Suffering in God’s plan is always for a purpose. But while the particular purpose is often not revealed for individuals, a number of general principles are revealed, purposes which suffering can always be made to serve whatever its ultimate rationale. It is, first, an opportunity for growth in spiritual strength and maturity. 1 Peter 4:12 speaks of it as a test. One sign of a good teacher is that his tests will be, not just ways of measuring and evaluating students, but a learning experience in themselves. No one likes to be put under the pressure of studying for exams, but we know that a good bit of that studying would never take place unless they were going to happen. Then, the exam itself can be set up to crystallize in the student’s understanding the lessons being learned. God sometimes uses suffering in precisely the same way.

Second, suffering is an opportunity to draw closer to Christ by identifying with Him in His suffering (1 Peter 4:13-14). Peter says that when we suffer, we “share” the very sufferings of Christ. Once when some trusted friends had betrayed me much like Judas did our Lord, I looked at Him with new understanding: “You went through that for me? Now I understand.” I don’t think I could have gotten that appreciation for the Savior in any other way. The scars from those knife-wounds in my back were thus transformed into a great blessing – but it was not a blessing that could have come cheaply.

Third, it can be an opportunity to please God (1 Peter 2:19). Peter says it finds favor with Him if we do it for the sake of conscience. Fourth, all this means that suffering can be an opportunity to glorify God. And finally, in 2 Tim. Paul gives a purpose which is an effect of the first four: it can lead to the salvation of God’s people (2 Timothy 2:9-10Paul endures suffering “for the sake of those who are chosen, that they may also obtain the salvation which is in Christ Jesus.” This leads to the third element:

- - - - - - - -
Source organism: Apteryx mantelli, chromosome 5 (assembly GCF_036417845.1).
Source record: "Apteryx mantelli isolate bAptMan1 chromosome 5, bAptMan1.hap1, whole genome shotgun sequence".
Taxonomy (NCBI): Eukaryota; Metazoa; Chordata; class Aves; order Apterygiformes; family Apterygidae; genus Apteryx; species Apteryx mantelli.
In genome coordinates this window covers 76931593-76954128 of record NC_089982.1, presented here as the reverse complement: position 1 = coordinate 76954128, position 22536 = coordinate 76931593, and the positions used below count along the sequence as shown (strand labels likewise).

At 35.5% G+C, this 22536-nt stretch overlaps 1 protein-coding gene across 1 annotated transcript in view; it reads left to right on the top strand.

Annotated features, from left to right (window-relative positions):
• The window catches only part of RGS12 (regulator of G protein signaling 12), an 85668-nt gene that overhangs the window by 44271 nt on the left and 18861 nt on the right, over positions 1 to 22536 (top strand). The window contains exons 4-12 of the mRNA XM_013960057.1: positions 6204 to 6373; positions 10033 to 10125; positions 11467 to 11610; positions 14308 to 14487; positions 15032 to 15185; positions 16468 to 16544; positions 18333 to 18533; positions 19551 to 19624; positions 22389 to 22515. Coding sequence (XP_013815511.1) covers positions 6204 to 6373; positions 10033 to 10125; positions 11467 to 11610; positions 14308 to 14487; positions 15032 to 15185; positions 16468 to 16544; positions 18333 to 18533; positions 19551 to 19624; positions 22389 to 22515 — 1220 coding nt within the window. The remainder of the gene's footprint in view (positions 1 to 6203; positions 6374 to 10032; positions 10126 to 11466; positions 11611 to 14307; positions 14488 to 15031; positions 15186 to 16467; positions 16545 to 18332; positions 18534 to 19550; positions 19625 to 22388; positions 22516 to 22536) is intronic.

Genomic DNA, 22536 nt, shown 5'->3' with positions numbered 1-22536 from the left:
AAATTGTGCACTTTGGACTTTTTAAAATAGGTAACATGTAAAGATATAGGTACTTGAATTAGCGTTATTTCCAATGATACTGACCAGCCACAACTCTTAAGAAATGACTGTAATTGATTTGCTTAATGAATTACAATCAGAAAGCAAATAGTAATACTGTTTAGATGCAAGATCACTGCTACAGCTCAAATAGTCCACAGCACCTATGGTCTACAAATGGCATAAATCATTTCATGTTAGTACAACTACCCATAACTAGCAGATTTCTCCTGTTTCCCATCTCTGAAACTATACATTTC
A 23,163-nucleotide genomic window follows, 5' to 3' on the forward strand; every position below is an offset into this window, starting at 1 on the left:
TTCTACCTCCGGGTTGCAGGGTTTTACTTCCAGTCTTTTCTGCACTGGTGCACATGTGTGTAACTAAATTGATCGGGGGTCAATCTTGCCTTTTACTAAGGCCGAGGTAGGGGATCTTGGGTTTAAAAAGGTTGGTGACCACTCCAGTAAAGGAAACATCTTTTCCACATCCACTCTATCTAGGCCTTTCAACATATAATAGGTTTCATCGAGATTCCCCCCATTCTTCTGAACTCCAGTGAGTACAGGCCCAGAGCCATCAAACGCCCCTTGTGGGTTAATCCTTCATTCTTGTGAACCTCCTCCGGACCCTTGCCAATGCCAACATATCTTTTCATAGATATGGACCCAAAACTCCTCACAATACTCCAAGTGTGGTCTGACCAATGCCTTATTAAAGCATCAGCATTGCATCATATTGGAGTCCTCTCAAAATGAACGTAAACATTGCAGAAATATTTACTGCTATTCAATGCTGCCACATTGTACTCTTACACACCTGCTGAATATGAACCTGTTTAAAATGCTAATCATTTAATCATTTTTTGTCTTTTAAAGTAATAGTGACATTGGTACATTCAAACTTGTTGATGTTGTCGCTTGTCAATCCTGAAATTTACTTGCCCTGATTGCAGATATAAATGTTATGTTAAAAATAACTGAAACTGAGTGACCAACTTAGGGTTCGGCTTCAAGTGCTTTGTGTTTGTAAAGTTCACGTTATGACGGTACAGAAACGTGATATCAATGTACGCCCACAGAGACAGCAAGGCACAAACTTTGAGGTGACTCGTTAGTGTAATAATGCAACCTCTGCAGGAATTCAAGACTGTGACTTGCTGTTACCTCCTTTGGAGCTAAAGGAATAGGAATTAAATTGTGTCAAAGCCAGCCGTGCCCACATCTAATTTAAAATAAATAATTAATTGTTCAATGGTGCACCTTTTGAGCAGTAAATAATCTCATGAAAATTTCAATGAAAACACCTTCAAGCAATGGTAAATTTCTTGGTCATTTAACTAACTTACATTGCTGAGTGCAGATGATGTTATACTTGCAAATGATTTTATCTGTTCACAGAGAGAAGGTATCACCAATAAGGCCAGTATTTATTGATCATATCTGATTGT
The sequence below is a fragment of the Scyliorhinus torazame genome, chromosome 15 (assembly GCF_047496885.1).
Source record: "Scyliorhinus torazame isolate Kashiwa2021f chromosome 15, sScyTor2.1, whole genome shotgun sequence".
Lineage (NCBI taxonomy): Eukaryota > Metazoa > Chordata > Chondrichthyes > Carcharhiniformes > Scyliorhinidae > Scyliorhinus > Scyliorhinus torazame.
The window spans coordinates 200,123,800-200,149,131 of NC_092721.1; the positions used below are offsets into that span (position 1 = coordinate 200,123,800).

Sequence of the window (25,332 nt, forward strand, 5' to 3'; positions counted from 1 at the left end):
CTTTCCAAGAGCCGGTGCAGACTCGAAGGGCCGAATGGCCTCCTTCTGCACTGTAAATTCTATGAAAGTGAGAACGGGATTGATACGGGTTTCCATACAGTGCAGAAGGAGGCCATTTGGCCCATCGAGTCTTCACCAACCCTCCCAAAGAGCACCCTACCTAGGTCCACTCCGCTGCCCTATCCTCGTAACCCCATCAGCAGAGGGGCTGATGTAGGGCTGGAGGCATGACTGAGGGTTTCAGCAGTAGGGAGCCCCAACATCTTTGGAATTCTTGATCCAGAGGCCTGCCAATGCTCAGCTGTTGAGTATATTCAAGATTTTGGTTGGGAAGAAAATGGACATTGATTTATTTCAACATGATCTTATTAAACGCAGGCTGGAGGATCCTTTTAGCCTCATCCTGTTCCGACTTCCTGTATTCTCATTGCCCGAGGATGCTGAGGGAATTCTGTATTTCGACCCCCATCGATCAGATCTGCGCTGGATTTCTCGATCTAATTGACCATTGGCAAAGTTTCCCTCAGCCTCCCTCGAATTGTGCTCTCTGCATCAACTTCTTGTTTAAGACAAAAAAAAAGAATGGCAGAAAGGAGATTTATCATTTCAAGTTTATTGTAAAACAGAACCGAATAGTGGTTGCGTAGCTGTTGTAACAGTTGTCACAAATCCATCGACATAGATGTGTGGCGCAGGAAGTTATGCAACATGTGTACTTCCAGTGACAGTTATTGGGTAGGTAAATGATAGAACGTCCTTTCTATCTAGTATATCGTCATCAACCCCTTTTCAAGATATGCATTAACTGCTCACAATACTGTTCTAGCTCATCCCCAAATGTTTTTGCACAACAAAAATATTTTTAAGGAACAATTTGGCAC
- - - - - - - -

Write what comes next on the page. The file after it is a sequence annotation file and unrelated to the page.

The point needs only to be made to be understood. There is no more irrefutable, undeniable testimony to the truth of the Gospel and the reality of God than the Christian who bears affliction joyfully, without bitterness, with love. For only God could produce this kind of spiritual reality, and without suffering it could never be seen.

History is replete with illustrative examples. Think of Paul and Silas singing in the Philippian jail, leading to the jailer’s conversion. Think of Corrie and Betsy ten Boom in the concentration camp being asked, “Why has your God of Love put you here?” Betsy replied quietly, “To obey him.” Think of Elizabeth Eliot and Rachel Saint returning with love, forgiveness, and the Gospel to the Auca Indians who had savagely murdered their husbands. Think of Joni Eareckson Tada, the quadriplegic, sitting in her wheelchair with a paintbrush clenched between her teeth, bringing beauty out of her pain and signing it “PTL” – “Praise the Lord.”

Bring the most hardened and sophisticated atheist in the world into the presence of such redemptive suffering, let him experience firsthand such faith, and I defy him to deny the reality of the God whose Son suffered for sin with any conviction in his voice. Redemptive suffering is powerful.


Why does preaching lack power today? Why does revival tarry? Why is the American Evangelical church, in spite of its numbers, so impotent to make any real impact on our society? Because by and large God’s people are not willing to suffer for the Gospel. We prefer the theology of prosperity and success, even if it is in the milder and more subtle forms that do not so loudly betray their heretical origins. We prefer to think that God’s love for us involves his intention of pampering us with an endless and uninterrupted series of successes, blessings, and victories for which no price has to be paid. But is this not an open invitation, tempting the Devil to accuse us as he did Job 1:9-11And why should God exempt us from the task of proving Satan wrong, any more than he exempted his servant Job?

I pray that God will grant us continued peace and prosperity as a nation. I pray that He will protect you from all unnecessary suffering. But I also pray He will help us to accept the affliction He does send us, understand it biblically, and bear it redemptively.


Donald Williams is Director of the School of Arts and Sciences at Toccoa Falls College, Toccoa Falls, GA.